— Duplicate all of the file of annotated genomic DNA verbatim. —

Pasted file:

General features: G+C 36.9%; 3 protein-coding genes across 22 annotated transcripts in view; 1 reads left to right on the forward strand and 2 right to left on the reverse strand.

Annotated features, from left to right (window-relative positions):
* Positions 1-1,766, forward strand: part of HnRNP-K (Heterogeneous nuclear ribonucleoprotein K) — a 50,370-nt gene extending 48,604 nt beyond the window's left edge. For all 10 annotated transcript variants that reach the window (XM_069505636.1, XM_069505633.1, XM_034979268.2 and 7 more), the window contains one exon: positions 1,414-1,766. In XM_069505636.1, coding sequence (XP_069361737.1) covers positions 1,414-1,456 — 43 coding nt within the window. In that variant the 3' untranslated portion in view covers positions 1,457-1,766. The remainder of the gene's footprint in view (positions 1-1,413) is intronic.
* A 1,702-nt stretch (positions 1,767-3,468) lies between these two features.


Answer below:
General features: G+C 36.9%; 3 protein-coding genes across 22 annotated transcripts in view; 1 reads left to right on the forward strand and 2 right to left on the reverse strand.

Annotated features, from left to right (window-relative positions):
* Positions 1-1,766, forward strand: part of HnRNP-K (Heterogeneous nuclear ribonucleoprotein K) — a 50,370-nt gene extending 48,604 nt beyond the window's left edge. For all 10 annotated transcript variants that reach the window (XM_069505636.1, XM_069505633.1, XM_034979268.2 and 7 more), the window contains one exon: positions 1,414-1,766. In XM_069505636.1, coding sequence (XP_069361737.1) covers positions 1,414-1,456 — 43 coding nt within the window. In that variant the 3' untranslated portion in view covers positions 1,457-1,766. The remainder of the gene's footprint in view (positions 1-1,413) is intronic.
* A 1,702-nt stretch (positions 1,767-3,468) lies between these two features.